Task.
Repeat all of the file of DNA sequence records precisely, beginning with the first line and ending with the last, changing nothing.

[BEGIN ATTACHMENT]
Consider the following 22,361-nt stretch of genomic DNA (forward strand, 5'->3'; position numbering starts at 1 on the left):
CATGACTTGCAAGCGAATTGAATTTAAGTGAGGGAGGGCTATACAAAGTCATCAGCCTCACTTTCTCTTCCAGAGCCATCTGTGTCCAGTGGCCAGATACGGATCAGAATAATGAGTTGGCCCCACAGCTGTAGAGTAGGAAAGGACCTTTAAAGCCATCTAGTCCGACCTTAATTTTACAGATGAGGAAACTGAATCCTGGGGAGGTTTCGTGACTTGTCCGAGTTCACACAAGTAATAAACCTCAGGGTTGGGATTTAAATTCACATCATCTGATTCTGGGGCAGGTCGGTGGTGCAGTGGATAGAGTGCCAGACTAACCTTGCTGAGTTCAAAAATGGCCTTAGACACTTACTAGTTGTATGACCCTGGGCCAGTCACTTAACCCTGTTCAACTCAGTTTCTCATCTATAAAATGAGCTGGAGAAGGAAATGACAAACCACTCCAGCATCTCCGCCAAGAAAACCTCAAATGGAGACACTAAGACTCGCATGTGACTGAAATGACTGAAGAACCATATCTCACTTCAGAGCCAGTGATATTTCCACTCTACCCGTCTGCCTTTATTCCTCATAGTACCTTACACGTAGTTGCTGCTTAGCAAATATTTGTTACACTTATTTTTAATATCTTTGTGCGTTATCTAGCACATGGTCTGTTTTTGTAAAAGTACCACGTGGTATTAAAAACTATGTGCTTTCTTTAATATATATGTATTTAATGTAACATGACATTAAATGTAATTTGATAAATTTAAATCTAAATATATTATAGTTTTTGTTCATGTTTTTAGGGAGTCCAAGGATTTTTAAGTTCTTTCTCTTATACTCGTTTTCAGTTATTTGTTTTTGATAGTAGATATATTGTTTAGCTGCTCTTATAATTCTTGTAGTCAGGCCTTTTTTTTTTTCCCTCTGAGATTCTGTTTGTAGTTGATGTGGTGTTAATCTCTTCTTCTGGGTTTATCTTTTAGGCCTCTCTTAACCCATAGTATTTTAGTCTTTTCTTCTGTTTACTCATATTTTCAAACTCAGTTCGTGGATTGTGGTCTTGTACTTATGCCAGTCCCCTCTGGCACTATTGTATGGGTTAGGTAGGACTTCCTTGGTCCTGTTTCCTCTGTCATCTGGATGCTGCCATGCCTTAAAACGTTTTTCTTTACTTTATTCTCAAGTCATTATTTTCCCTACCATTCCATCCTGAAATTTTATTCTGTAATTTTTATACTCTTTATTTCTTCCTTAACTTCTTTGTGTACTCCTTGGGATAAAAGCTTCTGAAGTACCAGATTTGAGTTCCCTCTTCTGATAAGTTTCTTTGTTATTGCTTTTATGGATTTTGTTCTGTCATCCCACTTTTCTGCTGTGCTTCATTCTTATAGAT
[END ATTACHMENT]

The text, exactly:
Consider the following 22,361-nt stretch of genomic DNA (forward strand, 5'->3'; position numbering starts at 1 on the left):
CATGACTTGCAAGCGAATTGAATTTAAGTGAGGGAGGGCTATACAAAGTCATCAGCCTCACTTTCTCTTCCAGAGCCATCTGTGTCCAGTGGCCAGATACGGATCAGAATAATGAGTTGGCCCCACAGCTGTAGAGTAGGAAAGGACCTTTAAAGCCATCTAGTCCGACCTTAATTTTACAGATGAGGAAACTGAATCCTGGGGAGGTTTCGTGACTTGTCCGAGTTCACACAAGTAATAAACCTCAGGGTTGGGATTTAAATTCACATCATCTGATTCTGGGGCAGGTCGGTGGTGCAGTGGATAGAGTGCCAGACTAACCTTGCTGAGTTCAAAAATGGCCTTAGACACTTACTAGTTGTATGACCCTGGGCCAGTCACTTAACCCTGTTCAACTCAGTTTCTCATCTATAAAATGAGCTGGAGAAGGAAATGACAAACCACTCCAGCATCTCCGCCAAGAAAACCTCAAATGGAGACACTAAGACTCGCATGTGACTGAAATGACTGAAGAACCATATCTCACTTCAGAGCCAGTGATATTTCCACTCTACCCGTCTGCCTTTATTCCTCATAGTACCTTACACGTAGTTGCTGCTTAGCAAATATTTGTTACACTTATTTTTAATATCTTTGTGCGTTATCTAGCACATGGTCTGTTTTTGTAAAAGTACCACGTGGTATTAAAAACTATGTGCTTTCTTTAATATATATGTATTTAATGTAACATGACATTAAATGTAATTTGATAAATTTAAATCTAAATATATTATAGTTTTTGTTCATGTTTTTAGGGAGTCCAAGGATTTTTAAGTTCTTTCTCTTATACTCGTTTTCAGTTATTTGTTTTTGATAGTAGATATATTGTTTAGCTGCTCTTATAATTCTTGTAGTCAGGCCTTTTTTTTTTTCCCTCTGAGATTCTGTTTGTAGTTGATGTGGTGTTAATCTCTTCTTCTGGGTTTATCTTTTAGGCCTCTCTTAACCCATAGTATTTTAGTCTTTTCTTCTGTTTACTCATATTTTCAAACTCAGTTCGTGGATTGTGGTCTTGTACTTATGCCAGTCCCCTCTGGCACTATTGTATGGGTTAGGTAGGACTTCCTTGGTCCTGTTTCCTCTGTCATCTGGATGCTGCCATGCCTTAAAACGTTTTTCTTTACTTTATTCTCAAGTCATTATTTTCCCTACCATTCCATCCTGAAATTTTATTCTGTAATTTTTATACTCTTTATTTCTTCCTTAACTTCTTTGTGTACTCCTTGGGATAAAAGCTTCTGAAGTACCAGATTTGAGTTCCCTCTTCTGATAAGTTTCTTTGTTATTGCTTTTATGGATTTTGTTCTGTCATCCCACTTTTCTGCTGTGCTTCATTCTTATAGAT